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Network news programs still bashing Israel over flotilla incident

More than a week has passed since the flotilla raid near Gaza last week, but ABC, CBS, and NBC are still continuing to leave facts out of their reports and present an anti-Israel version of the events.


From May 31 through June 5, the broadcast network evening shows gave little or no coverage of the terror ties of the flotilla passengers. The networks also embellished the so-called humanitarian crisis in Gaza, and downplayed the terrorist attacks launched from Gaza into Israel. CBS and NBC combined gave the Gaza “aid crisis” more than twice the coverage of the Palestinian terrorist assaults on Israel.


It was reported on May 31 that the passengers who attacked Israeli soldiers aboard a Gaza-bound boat last Monday were part of a banned-from-Israel terror financing group called the IHH, but the broadcast networks barely gave this crucial fact any attention and one show ignored it completely.


CBS “Evening News” reported about the IHH members on June 1, but ABC “World News with Charles Gibson” didn't announce it until June 2. Those were the only times either program cited it. NBC “Nightly News” didn't mention it in any of its flotilla coverage.


Unreported on any of the nightly network news shows was the history behind the Israeli maritime blockade of Gaza and the numerous Palestinian terror attacks on Americans that form the basis of U.S.-Palestinian relations. Those include a Hezbollah bombing that killed 241 U.S. military personnel in Lebanon, the murder of a civilian during a boat hijacking and Palestinians dancing in the streets celebrating the 9/11 attacks.


However, the broadcast network programs did find time to cover two other issues: the alleged humanitarian crisis in Gaza, and how Israel's actions were potentially destructive to U.S. foreign policy.


On June 1, CBS correspondent Robert Roth devoted 60 words to the crisis in Gaza, saying “The U.N. says 70 percent of its million and a half people live on less than a dollar a day, smuggling through tunnels to Egypt provides much of what Gazans need, but at prices not many can afford … Weary of sharing blame, Egypt's now opened its own border with Gaza for humanitarian reasons, said Cairo, but probably not for long.”


That's more than five times the coverage given to Israel's reason behind the blockade. “Israel says the aim of the blockade is to control terrorism,” said Roth. He then added this caveat: “But even its friends question the effect.”


NBC also delivered a lopsided report on June 2. NBC correspondent Andrea Mitchell gave 96 words to the coverage of the Gaza “aid crisis.” While Mitchell reported on the Gaza situation as a fact, the only explanation of Israel's blockade on the program came from quotes from Israeli Prime Minister Benjamin Netanyahu and a former U.S. ambassador to Israel, who are given a combined 62 words.


“[Netanyahu] claimed there is no humanitarian crisis in Gaza,” reported Mitchell. “That is not what NBC News witnessed in Gaza today. Muhammed Abidrabu and his family of 12 live in two tents. Their home was destroyed when Israel invaded a year and a half ago. In the cooking area, only some cooking oil and a small bag of vegetables. A million and a half people live here, strangled by poverty, unemployment and hopelessness.”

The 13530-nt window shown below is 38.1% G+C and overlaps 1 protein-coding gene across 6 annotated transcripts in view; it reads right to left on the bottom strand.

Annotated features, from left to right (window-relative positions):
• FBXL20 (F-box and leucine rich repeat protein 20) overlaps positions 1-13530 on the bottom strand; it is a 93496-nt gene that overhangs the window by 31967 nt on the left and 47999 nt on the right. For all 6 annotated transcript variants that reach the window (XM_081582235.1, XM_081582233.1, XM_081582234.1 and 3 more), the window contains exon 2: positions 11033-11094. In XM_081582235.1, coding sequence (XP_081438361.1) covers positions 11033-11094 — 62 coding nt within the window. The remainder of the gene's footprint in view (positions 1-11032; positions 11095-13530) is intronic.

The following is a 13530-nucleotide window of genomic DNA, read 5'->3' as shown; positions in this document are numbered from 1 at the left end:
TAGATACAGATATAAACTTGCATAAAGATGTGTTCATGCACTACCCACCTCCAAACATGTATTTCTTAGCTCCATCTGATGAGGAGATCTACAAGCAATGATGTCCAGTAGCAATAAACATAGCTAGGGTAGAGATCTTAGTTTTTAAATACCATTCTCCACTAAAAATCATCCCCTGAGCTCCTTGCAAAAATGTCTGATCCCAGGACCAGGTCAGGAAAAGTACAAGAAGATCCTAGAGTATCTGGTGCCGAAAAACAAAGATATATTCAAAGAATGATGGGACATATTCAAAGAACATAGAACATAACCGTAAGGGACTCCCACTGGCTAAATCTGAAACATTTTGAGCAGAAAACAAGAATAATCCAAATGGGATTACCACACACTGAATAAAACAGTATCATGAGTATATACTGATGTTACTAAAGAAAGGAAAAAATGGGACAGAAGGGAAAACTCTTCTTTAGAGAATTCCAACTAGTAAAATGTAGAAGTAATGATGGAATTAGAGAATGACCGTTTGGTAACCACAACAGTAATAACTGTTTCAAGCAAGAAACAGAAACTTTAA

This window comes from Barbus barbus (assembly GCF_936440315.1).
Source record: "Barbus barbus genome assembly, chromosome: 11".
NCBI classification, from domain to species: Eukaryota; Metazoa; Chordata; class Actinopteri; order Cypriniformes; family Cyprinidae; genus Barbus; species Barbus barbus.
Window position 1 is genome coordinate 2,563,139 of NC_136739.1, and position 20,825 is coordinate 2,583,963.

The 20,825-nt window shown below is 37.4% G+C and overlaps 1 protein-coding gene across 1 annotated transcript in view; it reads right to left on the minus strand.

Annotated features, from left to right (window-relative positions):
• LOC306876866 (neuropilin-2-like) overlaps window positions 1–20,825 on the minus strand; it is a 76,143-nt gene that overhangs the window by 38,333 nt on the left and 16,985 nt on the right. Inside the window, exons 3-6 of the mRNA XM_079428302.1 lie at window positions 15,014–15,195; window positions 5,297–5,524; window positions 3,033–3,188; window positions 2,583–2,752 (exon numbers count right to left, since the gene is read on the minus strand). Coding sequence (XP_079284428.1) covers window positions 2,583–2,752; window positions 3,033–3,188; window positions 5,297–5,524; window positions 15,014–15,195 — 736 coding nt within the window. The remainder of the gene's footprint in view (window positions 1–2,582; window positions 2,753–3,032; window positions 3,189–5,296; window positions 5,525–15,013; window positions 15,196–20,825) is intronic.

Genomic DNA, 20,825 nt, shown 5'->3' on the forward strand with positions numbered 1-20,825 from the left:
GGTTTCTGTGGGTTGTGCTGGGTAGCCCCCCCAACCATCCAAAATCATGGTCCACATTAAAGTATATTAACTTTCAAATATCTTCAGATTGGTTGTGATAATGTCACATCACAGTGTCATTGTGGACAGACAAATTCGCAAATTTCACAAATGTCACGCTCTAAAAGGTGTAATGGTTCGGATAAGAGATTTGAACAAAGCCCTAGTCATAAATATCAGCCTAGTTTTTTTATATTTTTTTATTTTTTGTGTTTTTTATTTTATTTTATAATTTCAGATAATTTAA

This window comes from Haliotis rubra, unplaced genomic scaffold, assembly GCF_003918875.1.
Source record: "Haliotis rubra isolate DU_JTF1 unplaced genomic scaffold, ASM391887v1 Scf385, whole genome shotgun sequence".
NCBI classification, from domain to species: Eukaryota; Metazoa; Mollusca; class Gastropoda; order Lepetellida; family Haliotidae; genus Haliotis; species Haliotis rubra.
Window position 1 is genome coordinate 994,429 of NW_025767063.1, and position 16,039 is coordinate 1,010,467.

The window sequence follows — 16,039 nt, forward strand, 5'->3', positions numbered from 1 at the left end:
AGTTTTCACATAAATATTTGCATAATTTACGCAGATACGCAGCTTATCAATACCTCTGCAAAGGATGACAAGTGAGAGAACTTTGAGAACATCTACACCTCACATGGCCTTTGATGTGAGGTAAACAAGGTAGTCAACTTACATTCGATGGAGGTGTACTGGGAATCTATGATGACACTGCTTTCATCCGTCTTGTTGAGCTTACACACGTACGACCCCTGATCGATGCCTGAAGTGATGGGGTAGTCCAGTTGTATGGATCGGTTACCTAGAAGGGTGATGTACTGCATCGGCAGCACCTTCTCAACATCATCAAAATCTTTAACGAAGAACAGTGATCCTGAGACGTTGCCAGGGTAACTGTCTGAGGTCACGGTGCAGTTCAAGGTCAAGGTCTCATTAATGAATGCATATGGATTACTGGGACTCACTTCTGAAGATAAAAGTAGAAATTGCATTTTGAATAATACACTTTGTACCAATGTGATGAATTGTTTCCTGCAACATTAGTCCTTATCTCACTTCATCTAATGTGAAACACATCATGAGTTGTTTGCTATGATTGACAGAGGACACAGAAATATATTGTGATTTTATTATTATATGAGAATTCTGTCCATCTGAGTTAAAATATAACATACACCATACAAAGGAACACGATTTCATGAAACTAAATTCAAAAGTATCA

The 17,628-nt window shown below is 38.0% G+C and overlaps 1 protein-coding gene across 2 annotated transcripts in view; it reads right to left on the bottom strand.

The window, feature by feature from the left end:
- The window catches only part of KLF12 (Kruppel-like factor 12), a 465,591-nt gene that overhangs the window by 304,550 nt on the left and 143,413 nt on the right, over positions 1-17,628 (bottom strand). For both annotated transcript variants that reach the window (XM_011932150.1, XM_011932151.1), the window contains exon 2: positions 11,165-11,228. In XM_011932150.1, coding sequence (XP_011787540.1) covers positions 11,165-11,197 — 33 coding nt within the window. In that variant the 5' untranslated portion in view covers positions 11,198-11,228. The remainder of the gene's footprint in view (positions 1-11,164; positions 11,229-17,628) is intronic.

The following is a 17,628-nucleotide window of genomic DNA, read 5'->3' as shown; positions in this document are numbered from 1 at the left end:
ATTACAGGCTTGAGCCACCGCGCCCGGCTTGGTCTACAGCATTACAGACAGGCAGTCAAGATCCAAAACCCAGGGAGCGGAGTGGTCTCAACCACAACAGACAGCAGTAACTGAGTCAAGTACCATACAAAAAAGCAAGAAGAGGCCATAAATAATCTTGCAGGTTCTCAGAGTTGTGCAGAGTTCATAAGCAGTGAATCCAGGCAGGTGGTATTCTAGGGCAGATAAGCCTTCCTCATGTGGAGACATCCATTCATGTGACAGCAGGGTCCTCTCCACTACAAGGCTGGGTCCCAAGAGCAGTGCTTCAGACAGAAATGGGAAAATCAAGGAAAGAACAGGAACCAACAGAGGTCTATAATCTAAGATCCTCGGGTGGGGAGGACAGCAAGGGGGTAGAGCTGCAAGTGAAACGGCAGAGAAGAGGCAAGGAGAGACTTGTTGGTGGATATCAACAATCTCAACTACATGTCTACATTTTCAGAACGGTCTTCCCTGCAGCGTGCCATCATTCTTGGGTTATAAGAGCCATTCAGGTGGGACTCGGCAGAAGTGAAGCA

The so-called humanitarian crisis in Gaza has been disputed by photos and news reports of Olympic sized swimming pools in the region, posh local restaurants, and Gaza stores stuffed with food and toys.


Another NBC Nightly News story on June 3 covered the funeral of the nine Turkish militants killed in the flotilla skirmish. The story quoted only pro-Palestinian activists and their friends.


Correspondent Jim Macada reported that, “Nine were killed, at least 19 wounded when Israeli commandos stormed a flotilla of cargo ships early Monday trying to deliver aid to the besieged Gaza strip.”


While Macada presented the story as though the Israeli soldiers attacked the flotilla passenger's first, video footage released prior to June 3 showed the Israeli soldiers were assaulted by IHH members on the ship before using force to defend themselves. Further, the use of the word “besieged” to describe Gaza implies that it is under outside attack, something that is not backed up by evidence and ignores the fact that Gaza also shares a border with Egypt..


Maceda then quoted a friend of one of the dead Turkish flotilla members as saying “The way the Israelis treated us makes me sad … but I'm proud of my friends. I wish I had died a martyr too.”


Both ABC and NBC also implied that Israel's actions could be potentially disastrous for American foreign policy.


“A public outpouring like this one poses a danger for America's relations with the Muslim world as well,” reported ABC's Jim Sciutto May 31. “The popular perception of American has real consequences for American soldiers, undermining already weak support for US military action in Afghanistan, Pakistan and Iran. The suffering in Gaza has long been a rallying cry for Muslims. Today's deadly operation has raised that to a fever pitch.”


NBC's Andrea Mitchell similarly reported on June 2 that “The White House has warned Israel not to attack anymore ships, but the larger concern is the diplomatic fallout with Turkey, a key ally, that can now work against international sanctions against Iran at the UN.”

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